INTEREST PEAKS: XRRF has had its most popular twenty-four hours - not because of our overview of the Grammys or the Brat awards, but because people are looking for any information on the R Kelly shagging video. Obviously a large number of people are keen to "prove it's not him".
Friday, March 01, 2002
IF IT GETS US ON JUST ONE CHAT SHOW, IT'LL BE WORTH IT:Curious that couple emerge with pictures of their dead, drug raddled daughter the day after Leah Bett's parents suddenly made a random attack on Travis - surely la famille Bett couldn't have been trying to keep their position as the nation's number one drug tragedy family, could they?
Anyway, here we go again: Bright, happy smart girl, "if it could happen to her it could happen to anyone" - really? is that a fact? To *anyone*?, "challenging stereotypes of drug users" - hidden message being "Dammit, this is serious - Middle class children are dying"
Oh, and there's this:
Mr Holcroft said: "There'll be a point in a child's life when someone says 'try that'. They'll be put into a circle where they are encouraged to try things and experiment."
Drug offers being as common as Richard Scarry books, of course.
What's happening here, and with the Betts, of course, is an interesting reaction to grief. The parents try to keep their kids alive by starting a crusade in their name, while simultaneously trying to offload their guilt - it can't have been anything *we* did, it must be something that could have happened to anyone; there must have been a point at which Our Daughter was signed up to become Drug addict.
It's very sad, of course. And as a warning to future drug users, it's pointless. No heroin user is ever going to end up dead with a needle in their arm. Sure, it happens. But it happens to other people.
BBC reports - Don't take drugs, kids - your parents will make a public show of your corpse if you do...
Thursday, February 28, 2002
DO YOU THINK I GIVE A DAMN ABOUT THE GRAMMYS?: Well, for a start I do wonder why the plural isn't Grammies. And why are they 'Grammys" at all? Why not the Grams? Anyway, let's look at what won:
Record Of The Year: Walk On - U2
Hmmm. Well, I'm sure my opinion on Bono doesn't need to be repeated here. Oh, fuck it, I can't help myself - he's a twat, and this is an obvious mistake. As in, it's a mistake to laud U2, but the reasons for doing so are obvious - it allows the US industry to pretend that they're still a radical bunch of outsiders, even although they've gone for the equivalent of an Independent leader column.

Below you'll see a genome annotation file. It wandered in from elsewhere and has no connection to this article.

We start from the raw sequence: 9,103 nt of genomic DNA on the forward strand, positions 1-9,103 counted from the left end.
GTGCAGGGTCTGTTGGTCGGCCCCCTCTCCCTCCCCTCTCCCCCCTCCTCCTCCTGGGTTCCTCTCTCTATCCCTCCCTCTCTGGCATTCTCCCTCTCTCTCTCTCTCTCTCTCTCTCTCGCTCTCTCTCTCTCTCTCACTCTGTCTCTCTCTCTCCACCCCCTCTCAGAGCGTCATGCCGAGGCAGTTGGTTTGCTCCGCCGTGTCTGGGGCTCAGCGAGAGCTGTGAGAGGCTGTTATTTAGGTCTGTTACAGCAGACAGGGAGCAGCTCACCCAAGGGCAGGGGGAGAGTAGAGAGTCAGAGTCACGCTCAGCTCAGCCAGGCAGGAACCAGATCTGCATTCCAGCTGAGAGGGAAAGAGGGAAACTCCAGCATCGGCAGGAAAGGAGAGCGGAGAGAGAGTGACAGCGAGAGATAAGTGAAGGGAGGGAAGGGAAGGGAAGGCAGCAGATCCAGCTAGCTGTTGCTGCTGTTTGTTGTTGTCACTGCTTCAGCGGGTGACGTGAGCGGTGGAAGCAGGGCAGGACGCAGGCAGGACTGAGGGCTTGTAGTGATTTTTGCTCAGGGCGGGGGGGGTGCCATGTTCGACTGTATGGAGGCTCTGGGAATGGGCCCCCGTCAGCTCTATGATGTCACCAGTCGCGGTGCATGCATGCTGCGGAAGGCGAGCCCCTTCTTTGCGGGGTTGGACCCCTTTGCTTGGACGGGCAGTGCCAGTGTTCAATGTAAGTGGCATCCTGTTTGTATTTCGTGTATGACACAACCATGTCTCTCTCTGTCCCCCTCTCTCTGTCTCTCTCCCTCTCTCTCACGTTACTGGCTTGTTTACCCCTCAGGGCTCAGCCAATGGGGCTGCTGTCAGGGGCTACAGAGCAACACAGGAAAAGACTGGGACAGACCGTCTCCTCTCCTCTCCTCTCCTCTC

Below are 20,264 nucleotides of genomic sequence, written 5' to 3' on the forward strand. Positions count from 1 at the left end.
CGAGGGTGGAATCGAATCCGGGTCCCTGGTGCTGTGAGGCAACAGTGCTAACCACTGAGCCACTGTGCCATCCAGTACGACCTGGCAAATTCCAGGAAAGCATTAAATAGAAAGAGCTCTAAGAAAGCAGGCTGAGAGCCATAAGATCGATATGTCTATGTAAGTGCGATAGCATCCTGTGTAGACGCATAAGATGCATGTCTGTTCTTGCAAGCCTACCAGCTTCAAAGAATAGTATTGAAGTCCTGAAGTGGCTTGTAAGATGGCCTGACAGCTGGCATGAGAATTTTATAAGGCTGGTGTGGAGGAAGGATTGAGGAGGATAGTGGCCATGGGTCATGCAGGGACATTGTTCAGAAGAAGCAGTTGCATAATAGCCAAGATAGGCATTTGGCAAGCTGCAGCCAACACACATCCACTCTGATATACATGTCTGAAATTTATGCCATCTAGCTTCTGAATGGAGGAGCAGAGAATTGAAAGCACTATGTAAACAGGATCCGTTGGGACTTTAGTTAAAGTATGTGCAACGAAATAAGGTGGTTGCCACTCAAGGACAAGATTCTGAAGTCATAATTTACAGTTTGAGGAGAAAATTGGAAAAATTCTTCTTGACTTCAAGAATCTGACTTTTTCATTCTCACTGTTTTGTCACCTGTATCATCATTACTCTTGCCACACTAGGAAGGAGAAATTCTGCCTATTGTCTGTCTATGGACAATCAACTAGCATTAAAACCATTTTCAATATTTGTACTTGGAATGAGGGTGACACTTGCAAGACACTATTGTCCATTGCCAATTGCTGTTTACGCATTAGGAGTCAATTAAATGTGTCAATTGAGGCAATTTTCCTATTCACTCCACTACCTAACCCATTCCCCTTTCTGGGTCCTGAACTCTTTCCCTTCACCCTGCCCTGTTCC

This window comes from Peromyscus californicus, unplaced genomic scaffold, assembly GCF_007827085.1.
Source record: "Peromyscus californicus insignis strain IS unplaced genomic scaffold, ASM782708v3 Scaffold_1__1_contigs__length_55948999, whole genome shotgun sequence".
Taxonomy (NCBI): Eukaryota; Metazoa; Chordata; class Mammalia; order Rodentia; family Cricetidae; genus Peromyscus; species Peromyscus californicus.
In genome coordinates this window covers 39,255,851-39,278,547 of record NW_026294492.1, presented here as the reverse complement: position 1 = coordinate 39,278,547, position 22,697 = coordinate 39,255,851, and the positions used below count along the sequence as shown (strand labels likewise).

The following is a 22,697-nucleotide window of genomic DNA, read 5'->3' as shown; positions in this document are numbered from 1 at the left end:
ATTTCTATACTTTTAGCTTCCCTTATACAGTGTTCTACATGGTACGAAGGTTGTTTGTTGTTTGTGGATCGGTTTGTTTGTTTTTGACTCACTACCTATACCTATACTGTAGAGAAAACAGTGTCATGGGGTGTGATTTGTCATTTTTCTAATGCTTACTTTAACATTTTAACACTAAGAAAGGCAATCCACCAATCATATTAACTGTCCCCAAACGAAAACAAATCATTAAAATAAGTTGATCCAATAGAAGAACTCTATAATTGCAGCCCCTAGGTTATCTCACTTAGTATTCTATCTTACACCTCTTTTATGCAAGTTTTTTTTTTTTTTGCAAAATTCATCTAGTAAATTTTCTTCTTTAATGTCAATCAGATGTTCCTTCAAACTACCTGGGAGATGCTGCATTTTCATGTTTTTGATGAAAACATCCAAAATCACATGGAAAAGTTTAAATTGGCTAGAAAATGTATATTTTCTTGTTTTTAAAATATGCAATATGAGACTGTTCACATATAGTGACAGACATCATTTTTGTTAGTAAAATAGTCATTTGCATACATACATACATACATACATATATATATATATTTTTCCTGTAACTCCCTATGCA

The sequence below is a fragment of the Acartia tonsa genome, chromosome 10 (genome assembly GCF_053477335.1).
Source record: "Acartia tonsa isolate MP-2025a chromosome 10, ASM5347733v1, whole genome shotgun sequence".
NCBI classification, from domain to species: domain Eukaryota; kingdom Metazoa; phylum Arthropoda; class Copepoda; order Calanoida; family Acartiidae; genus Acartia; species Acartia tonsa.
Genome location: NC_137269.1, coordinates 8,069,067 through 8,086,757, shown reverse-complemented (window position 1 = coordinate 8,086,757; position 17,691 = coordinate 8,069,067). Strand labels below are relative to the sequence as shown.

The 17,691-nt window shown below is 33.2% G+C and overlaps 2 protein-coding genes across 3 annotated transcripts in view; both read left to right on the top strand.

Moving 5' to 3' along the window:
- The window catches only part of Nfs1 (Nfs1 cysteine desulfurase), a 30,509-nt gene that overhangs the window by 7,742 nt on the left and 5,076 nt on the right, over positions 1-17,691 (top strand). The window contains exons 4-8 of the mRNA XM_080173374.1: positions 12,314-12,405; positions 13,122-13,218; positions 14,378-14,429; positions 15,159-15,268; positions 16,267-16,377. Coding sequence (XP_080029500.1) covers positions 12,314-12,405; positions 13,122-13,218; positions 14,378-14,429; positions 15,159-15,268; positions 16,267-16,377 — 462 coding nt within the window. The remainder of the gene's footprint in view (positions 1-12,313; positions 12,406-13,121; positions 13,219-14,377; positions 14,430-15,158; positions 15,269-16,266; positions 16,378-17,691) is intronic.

Album Of The Year: O Brother, Where Art Thou? - Soundtrack
Curious choice, and suggests something of a cultural-field cringe. Let's take soundtracks seriously - we might make some money from them. Crossover potential. Bridget Jones Diary 2 has to be a favourite for next year.
Song Of The Year: Fallin' - Alicia Keys, songwriter (Alicia Keys)
What can you say? It's a nice enough song, although if this was the best song written in 2001, it suggests that Anita Baker was the emperor queen of the twentieth century...
Best New Artist - Alicia Keys
She writes all her own songs, too. At least you can see what the Grammys are getting at here - unless she overpacks her plane or suddenly starts to smash up her house, it's like Ms Keys has a long career ahead of her. So, while there mayn't be much novelty about her, and she may be a "oh, yeah, her" type of act, she's got potential to still be around in 2022. Mind you, they probably though that about Mariah until she bought the first bikini top.
Best Female Pop Vocal Performance: I'm Like A Bird - Nelly Furtado
Smelly Fartdildo gets her first award. This is an interesting category - less about being able to sing, more given for showing off, and Nelly is an apt winner. Her "vocal performance" was the aural equivalent of Anya's floor-hogging grandstanding dancing in Once More With Feeling
Best Male Pop Vocal Performance : Don't Let Me Be Lonely Tonight - James Taylor
Haven't heard this, but I do feel like I have. There really are no mass-appeal solo male artists worth the oxygen, are there?
Best Pop Performance By A Duo Or Group With Vocal: Stuck In A Moment You Can't Get Out Of - U2
A second trip to the rostrum for U2. Craftsmanship rewarded. All right with the world. Dull as a shit, but right with the world.